The Reuters piece quotes the same complaints by IMF insiders that my book records – as if this is a revelation that has just came out in their “examination of previously unreported IMF board minutes.” Actually, the information has been out for a year. So the question is, why is this information being reported as if it were new?

The aim seems to be to distract attention from the political dynamics that actually were going on and the conflicts of interest that were at work – and still are. In addition to my own book published last week, former Greek finance minister Yanis Varoufakis has gone public with his own sad experience with Lagarde and the European Central Bank (ECB) demanding further austerity and mass privatizations.[3] “If you were a fly on the wall watching our negotiations,” he reports, “you would see as well as I saw that Ms Lagarde, Mr Draghi, Mr Juncker, certainly Dr Schäuble, were interested in one thing: In dictating to us ‘terms of surrender’. Terms that put an end to the Athens Spring.”

By comparison, the Reuters whitewash distorts history, dumbing it down and censoring the U.S. role of Obama and Geithner, while trying to depict Christine Lagarde as urging an alleviation of Greek debt and austerity.

The world needs to know the whole story, because it will show the degree to which the IMF is under the thumb of Wall Street and European banks, and of U.S. political leaders backing hardline creditor interests. This in turn shows the impossibility of reforming the IMF (or World Bank, whose presidents traditionally are drawn from the U.S. Defense Department or its Cold War supporters).

Killing the Host discloses complaints leaked by angry IMF officials who became whistleblowers and published their complaints at Canada’s prestigious Center for International Governance Innovation (CIGI). These same quotes were just cited breathlessly by Reuters. What the wire service did not report was the point that the IMF’s former economists made.

Lagarde continues to insist that Greek debts can be paid by “extend and pretend,” lowering the interest rate and stretching out the maturities. This is her definition of “writing down Greek debts.” Most peoples’ definition would mean writing down the debt principal. Reading Reuters’ selective quotes, it is almost as if the seemingly detailed report was written to counter the political points Varoufakis, I and others have been making.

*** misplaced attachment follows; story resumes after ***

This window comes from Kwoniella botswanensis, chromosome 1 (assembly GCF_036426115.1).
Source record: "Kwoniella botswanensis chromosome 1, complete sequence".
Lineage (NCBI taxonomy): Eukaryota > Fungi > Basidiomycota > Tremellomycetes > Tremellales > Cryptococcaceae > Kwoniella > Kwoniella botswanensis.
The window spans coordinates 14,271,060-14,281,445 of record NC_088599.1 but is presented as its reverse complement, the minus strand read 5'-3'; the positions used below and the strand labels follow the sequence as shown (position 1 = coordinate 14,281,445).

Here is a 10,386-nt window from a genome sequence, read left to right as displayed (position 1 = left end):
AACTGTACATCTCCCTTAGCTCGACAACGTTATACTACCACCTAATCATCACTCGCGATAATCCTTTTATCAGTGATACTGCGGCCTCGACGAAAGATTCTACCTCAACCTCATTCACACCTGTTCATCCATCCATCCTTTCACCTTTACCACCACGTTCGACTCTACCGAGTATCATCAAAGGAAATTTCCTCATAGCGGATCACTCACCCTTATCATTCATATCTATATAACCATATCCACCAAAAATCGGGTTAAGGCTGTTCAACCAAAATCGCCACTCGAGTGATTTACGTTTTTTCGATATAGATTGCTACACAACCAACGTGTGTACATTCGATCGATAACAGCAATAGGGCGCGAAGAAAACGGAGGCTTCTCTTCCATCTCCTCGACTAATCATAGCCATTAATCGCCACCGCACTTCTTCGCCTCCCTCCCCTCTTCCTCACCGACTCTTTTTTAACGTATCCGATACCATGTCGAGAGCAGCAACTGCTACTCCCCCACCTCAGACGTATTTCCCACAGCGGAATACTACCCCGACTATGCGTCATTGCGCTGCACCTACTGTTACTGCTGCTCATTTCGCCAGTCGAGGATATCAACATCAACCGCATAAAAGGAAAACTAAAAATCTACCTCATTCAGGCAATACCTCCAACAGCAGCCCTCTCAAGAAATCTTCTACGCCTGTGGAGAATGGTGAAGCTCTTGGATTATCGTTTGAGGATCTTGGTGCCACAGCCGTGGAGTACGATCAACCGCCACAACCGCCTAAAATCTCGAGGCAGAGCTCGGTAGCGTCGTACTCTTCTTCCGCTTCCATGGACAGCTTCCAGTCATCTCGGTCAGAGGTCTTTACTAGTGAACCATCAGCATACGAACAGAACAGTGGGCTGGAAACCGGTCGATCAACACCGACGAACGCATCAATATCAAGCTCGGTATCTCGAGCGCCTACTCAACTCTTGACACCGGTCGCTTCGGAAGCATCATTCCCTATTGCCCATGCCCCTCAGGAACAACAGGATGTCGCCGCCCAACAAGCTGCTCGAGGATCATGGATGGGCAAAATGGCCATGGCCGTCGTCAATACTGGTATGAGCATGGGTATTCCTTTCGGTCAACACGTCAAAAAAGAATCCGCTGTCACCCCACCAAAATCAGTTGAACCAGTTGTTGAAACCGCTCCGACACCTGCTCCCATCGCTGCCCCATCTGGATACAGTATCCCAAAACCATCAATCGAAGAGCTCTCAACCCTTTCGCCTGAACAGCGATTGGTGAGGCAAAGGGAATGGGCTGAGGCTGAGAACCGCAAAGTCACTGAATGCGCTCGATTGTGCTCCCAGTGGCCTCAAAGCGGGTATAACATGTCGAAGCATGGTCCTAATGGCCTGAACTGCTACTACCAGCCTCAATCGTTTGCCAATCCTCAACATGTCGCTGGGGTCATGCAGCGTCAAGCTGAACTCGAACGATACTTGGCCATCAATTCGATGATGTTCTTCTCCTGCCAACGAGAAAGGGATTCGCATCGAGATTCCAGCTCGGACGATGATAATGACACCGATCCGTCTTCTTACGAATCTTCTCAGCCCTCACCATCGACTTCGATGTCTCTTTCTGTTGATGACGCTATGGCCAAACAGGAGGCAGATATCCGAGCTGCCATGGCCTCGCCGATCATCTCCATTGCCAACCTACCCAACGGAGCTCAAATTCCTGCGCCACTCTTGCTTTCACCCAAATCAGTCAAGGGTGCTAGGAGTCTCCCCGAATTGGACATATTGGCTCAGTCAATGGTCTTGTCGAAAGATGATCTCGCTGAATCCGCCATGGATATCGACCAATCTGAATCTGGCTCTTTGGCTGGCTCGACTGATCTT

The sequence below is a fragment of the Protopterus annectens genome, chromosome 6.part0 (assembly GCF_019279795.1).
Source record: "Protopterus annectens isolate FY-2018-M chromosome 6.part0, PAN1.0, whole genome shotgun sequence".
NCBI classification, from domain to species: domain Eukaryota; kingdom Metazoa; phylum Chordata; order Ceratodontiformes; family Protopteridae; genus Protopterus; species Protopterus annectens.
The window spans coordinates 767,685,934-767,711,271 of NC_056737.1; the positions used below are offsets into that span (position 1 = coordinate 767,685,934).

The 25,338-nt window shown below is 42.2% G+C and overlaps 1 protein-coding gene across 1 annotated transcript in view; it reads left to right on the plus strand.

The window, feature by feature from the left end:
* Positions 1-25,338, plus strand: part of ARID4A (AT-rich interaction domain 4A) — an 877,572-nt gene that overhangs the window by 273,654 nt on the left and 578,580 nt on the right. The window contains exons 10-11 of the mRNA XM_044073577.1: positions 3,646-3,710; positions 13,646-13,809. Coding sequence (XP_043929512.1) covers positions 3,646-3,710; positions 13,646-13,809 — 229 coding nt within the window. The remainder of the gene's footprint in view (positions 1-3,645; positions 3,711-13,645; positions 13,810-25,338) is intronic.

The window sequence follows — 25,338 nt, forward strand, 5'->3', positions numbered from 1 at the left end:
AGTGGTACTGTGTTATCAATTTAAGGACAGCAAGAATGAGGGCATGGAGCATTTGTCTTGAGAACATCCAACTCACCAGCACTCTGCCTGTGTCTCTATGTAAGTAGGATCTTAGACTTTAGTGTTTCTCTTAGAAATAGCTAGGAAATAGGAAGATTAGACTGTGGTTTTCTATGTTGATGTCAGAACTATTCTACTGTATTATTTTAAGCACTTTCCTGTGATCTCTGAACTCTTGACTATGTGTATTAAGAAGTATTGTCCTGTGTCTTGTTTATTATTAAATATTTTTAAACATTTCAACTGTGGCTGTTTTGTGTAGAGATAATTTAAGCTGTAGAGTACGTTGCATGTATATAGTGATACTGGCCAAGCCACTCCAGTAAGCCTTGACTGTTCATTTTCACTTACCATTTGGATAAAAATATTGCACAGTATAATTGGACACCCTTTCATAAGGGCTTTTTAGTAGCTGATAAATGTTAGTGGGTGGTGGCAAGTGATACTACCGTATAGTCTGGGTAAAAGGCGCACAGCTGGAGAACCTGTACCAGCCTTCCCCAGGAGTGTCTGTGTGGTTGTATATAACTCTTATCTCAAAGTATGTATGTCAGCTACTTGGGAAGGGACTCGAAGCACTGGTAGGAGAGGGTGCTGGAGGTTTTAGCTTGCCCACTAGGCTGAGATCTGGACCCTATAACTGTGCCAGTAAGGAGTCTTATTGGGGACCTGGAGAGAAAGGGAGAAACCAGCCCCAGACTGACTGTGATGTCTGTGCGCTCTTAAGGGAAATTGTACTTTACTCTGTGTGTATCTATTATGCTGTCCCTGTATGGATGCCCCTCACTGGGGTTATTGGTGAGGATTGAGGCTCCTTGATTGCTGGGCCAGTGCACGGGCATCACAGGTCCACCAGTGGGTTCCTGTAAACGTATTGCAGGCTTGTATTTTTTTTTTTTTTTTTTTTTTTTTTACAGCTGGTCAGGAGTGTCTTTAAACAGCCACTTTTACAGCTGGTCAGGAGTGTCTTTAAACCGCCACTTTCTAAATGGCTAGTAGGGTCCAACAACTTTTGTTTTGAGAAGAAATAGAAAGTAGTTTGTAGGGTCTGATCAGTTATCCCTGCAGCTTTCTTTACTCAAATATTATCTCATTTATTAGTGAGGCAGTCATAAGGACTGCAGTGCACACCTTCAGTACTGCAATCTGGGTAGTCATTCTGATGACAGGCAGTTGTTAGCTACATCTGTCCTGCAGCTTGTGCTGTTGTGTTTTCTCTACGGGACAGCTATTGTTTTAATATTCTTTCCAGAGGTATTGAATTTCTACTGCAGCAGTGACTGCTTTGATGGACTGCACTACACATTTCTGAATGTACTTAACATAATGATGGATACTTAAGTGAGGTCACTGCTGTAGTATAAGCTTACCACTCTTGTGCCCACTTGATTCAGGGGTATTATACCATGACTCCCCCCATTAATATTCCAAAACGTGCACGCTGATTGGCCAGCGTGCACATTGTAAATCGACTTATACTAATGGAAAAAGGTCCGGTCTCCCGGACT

What Reuters excluded from its report that provides the key to unlock what is most politically embarrassing: The behavior of Obama and Geithner in protecting Wall Street’s casino bets that Greece could be arm-twisted to pay. Dominique Strauss-Kahn had two conflicts of interest: He wanted to run for the presidency of France, gaining favor by protecting French banks; and he wanted to get the IMF back into the austerity advice business, by joining the Eurozone troika. When Christine Lagarde started to repeat his refusal to back the recent IMF staff report endorsing write-down of Greek debt, the staff leaked it this spring, much to her embarrassment when the IMF signed onto a troika program with no real debt relief.[4]

The Reuters report throws up a cloud of disinformation saying that she backs debt relief, as if this means backing a writedown of unpayably high Greek debt. Quite the contrary, Lagarde has said again and again that her idea of debt relief is simply to extend and pretend – to stretch out the maturity of Greece’s debt, to lower the interest rate charged.

The real story is not simply the warnings that Reuters published so breathlessly from IMF staff members and board members that Greece could not pay its debts and that attempting to do so would bring on depression. The real story is why Strauss-Kahn overrode them in 2010. The IMF officials who resigned blamed his action on his political ambitions in French politics and his opportunism in trying to finally get the IMF “back in business” rather than being left out by the ECB for not being sufficiently pro-creditor. To override the fact that the IMF was violating its own directives, the Fund introduced a “contagion” escape clause that nullified the demand that it not endorse loans that could not be paid. (I describe the small print in Killing the Host.)

Lagarde is still adhering to the demand that Greece must repay all the debt principal, including what IMF staff members urged to be written off four years ago. Like Strauss-Kahn, she was about to override her own staff when they leaked their report on Greece’s inability to pay. An indication of her position was her statement at a May 2012 IMF meeting in Riga, where they came to celebrate Latvia’s punishing austerity model that could be exported to “serve as an inspiration for European leaders grappling with the economic crisis.”

The fact that the IMF’s head has to be a French pro-bank, pro-austerity ideologue, taking orders from Washington officials wield veto power on behalf of Wall Street bankers and bondholders, makes the IMF hopelessly compromised. The icing on the cake is its recent loan to Ukraine, money that Ukrainian President Poroshenko has said will be spent to wage war on Russian-speakers in eastern Ukraine where most of the export industry was located.

By no stretch of the imagination can Ukraine pay this debt. It already has negotiated a 20 percent writedown of its debt to private bondholders, and both Poroshenko and “Yats” insist that they will default on their $3 billion debt to Russia’s sovereign wealth fund falling due this December. That alone will require the IMF to withdraw, because the terms of its Articles of Agreement prevent it from lending to countries that unilaterally default on debts owed to official institutions. (The original idea had in mind the United States, not Russia or China.)